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Anna Karenina 287

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Anna Karenina

War And Peace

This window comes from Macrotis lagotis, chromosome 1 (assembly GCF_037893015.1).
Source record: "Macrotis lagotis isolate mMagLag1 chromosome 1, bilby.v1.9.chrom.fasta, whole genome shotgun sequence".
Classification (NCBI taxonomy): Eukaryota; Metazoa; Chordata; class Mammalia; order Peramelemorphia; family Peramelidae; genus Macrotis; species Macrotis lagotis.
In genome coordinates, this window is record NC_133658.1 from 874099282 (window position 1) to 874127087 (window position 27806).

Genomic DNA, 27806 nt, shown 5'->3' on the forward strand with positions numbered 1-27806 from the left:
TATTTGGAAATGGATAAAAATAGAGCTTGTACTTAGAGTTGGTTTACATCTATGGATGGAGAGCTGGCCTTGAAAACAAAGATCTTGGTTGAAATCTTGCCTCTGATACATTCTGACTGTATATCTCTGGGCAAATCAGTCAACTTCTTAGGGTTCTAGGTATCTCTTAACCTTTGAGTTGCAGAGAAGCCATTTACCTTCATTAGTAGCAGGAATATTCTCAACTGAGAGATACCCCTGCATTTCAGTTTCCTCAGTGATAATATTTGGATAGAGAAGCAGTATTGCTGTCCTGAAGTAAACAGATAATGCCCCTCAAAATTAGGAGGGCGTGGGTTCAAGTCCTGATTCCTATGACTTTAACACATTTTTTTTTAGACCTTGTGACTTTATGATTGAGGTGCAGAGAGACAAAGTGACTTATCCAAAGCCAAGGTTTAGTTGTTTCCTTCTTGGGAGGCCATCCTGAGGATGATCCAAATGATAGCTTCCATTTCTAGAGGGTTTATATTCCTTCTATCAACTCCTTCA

started a discussion of the subject, but she performed all the ceremonies of going to church, saying her prayers, and so on, always with the unvarying conviction that this ought to be so. In spite of his assertion to the contrary, she was firmly persuaded that he was as much a Christian as she, and indeed a far better one; and all that he said about it was simply one of his absurd masculine freaks, just as he would say about her _broderie anglaise_ that good people patch holes, but that she cut them on purpose, and so on. "Yes, you see this woman, Marya Nikolaevna, did not know how to manage all this," said Levin. "And...I must own Im very, very glad you came. You are such purity that...." He took her hand and did not kiss it (to kiss her hand in such closeness to death seemed to him improper); he merely squeezed it with a penitent air, looking at her brightening eyes. "It would have been miserable for you to be alone," she said, and lifting her hands which hid her cheeks flushing with pleasure, twisted her coil of hair on the nape of her neck and pinned it there. "No," she went on, "she did not know how.... Luckily, I learned a lot at Soden." "Surely there are not people there so ill?" "Worse." "Whats so awful to me is that I cant see him as he was when he was young. You would not believe how charming he was as a youth, but I did not understand him then." "I can quite, quite believe it. How I feel that we might have been friends!" she said; and, distressed at what she had said, she looked round at her husband, and tears came into her eyes. "Yes, _might have been_," he said mournfully. "Hes just one of those people of whom they say theyre not for this world." "But we have many days before us; we must go to bed," said Kitty, glancing at her tiny watch. Chapter 20 The next day the sick man received the sacrament and extreme unction. During the ceremony Nikolay Levin prayed fervently. His great eyes, fastened on the holy image that was set out on a card table covered with a colored napkin, expressed such passionate prayer and hope that it was awful to Levin to see it. Levin knew that this passionate prayer and hope would only make him feel more bitterly parting from the life he so loved. Levin knew his brother and the workings of his intellect: he knew that his unbelief came not from life being easier for him without faith, but had grown up because step by step the contemporary scientific interpretation of natural phenomena crushed out the possibility of faith; and so he knew that his present return was not a legitimate one, brought about by way of the same working of his intellect, but simply a temporary, interested return to faith in a desperate hope of recovery. Levin knew too that Kitty had strengthened his hope by accounts of the marvelous recoveries she had heard of. Levin knew all this; and it was agonizingly painful to him to behold the supplicating, hopeful eyes and the emaciated wrist, lifted with difficulty, making the sign of the cross on the tense brow, and the prominent shoulders and hollow, gasping chest, which one could not feel consistent with the life the sick man was praying for. During the sacrament Levin did what he, an unbeliever, had done a thousand times. He said, addressing God, "If Thou dost exist, make this man to recover" (of course this same thing has been repeated many times), "and Thou wilt save him and me." After extreme unction the sick man became suddenly much better. He did not cough once in the course of an hour, smiled, kissed Kittys hand, thanking her with tears, and said he was comfortable, free from pain, and that he felt strong and had an appetite. He even raised himself when his soup was brought, and asked for a cutlet as well. Hopelessly ill as he was, obvious as it was at the first glance that he could not recover, Levin and Kitty were for that hour both in the same state of excitement, happy, though fearful of being mistaken. "Is he better?" "Yes, much." "Its wonderful." "Theres nothing wonderful in it." "Anyway, hes better," they said in a whisper, smiling to one another. This self-deception was not of long duration. The

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